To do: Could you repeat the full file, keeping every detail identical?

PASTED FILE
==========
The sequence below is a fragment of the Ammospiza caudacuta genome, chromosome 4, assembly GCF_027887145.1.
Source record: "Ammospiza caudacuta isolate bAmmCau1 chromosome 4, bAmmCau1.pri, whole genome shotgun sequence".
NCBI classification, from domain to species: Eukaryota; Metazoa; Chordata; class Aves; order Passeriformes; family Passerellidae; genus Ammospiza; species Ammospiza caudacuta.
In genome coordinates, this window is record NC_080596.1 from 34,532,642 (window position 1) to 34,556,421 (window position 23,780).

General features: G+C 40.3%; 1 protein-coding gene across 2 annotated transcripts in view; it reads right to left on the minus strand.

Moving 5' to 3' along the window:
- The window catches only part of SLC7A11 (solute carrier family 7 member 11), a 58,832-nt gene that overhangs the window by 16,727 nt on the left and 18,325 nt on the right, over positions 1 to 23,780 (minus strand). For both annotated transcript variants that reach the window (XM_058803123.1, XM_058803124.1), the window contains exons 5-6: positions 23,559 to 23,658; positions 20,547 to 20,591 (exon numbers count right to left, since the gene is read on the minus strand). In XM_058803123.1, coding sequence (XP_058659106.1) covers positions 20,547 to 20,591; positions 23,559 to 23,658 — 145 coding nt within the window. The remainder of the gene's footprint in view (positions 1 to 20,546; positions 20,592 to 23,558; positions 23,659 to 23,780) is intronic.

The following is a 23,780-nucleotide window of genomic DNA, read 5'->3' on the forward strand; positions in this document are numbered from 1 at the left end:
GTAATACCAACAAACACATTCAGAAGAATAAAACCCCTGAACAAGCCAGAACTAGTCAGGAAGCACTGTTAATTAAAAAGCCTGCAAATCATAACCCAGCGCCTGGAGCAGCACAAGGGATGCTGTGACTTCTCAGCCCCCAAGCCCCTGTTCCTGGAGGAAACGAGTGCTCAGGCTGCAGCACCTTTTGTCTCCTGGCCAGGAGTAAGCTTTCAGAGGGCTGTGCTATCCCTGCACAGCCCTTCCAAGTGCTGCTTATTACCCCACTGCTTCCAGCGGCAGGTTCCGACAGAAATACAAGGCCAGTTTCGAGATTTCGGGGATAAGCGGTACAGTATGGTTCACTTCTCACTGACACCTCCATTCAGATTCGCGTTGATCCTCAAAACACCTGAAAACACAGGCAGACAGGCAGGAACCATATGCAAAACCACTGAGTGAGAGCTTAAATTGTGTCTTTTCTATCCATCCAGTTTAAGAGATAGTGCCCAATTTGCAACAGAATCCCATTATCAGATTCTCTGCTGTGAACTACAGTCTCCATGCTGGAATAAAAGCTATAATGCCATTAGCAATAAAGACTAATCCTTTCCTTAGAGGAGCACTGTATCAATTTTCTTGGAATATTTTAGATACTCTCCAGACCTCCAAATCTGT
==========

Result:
The sequence below is a fragment of the Ammospiza caudacuta genome, chromosome 4, assembly GCF_027887145.1.
Source record: "Ammospiza caudacuta isolate bAmmCau1 chromosome 4, bAmmCau1.pri, whole genome shotgun sequence".
NCBI classification, from domain to species: Eukaryota; Metazoa; Chordata; class Aves; order Passeriformes; family Passerellidae; genus Ammospiza; species Ammospiza caudacuta.
In genome coordinates, this window is record NC_080596.1 from 34,532,642 (window position 1) to 34,556,421 (window position 23,780).

General features: G+C 40.3%; 1 protein-coding gene across 2 annotated transcripts in view; it reads right to left on the minus strand.

Moving 5' to 3' along the window:
- The window catches only part of SLC7A11 (solute carrier family 7 member 11), a 58,832-nt gene that overhangs the window by 16,727 nt on the left and 18,325 nt on the right, over positions 1 to 23,780 (minus strand). For both annotated transcript variants that reach the window (XM_058803123.1, XM_058803124.1), the window contains exons 5-6: positions 23,559 to 23,658; positions 20,547 to 20,591 (exon numbers count right to left, since the gene is read on the minus strand). In XM_058803123.1, coding sequence (XP_058659106.1) covers positions 20,547 to 20,591; positions 23,559 to 23,658 — 145 coding nt within the window. The remainder of the gene's footprint in view (positions 1 to 20,546; positions 20,592 to 23,558; positions 23,659 to 23,780) is intronic.

The following is a 23,780-nucleotide window of genomic DNA, read 5'->3' on the forward strand; positions in this document are numbered from 1 at the left end:
GTAATACCAACAAACACATTCAGAAGAATAAAACCCCTGAACAAGCCAGAACTAGTCAGGAAGCACTGTTAATTAAAAAGCCTGCAAATCATAACCCAGCGCCTGGAGCAGCACAAGGGATGCTGTGACTTCTCAGCCCCCAAGCCCCTGTTCCTGGAGGAAACGAGTGCTCAGGCTGCAGCACCTTTTGTCTCCTGGCCAGGAGTAAGCTTTCAGAGGGCTGTGCTATCCCTGCACAGCCCTTCCAAGTGCTGCTTATTACCCCACTGCTTCCAGCGGCAGGTTCCGACAGAAATACAAGGCCAGTTTCGAGATTTCGGGGATAAGCGGTACAGTATGGTTCACTTCTCACTGACACCTCCATTCAGATTCGCGTTGATCCTCAAAACACCTGAAAACACAGGCAGACAGGCAGGAACCATATGCAAAACCACTGAGTGAGAGCTTAAATTGTGTCTTTTCTATCCATCCAGTTTAAGAGATAGTGCCCAATTTGCAACAGAATCCCATTATCAGATTCTCTGCTGTGAACTACAGTCTCCATGCTGGAATAAAAGCTATAATGCCATTAGCAATAAAGACTAATCCTTTCCTTAGAGGAGCACTGTATCAATTTTCTTGGAATATTTTAGATACTCTCCAGACCTCCAAATCTGT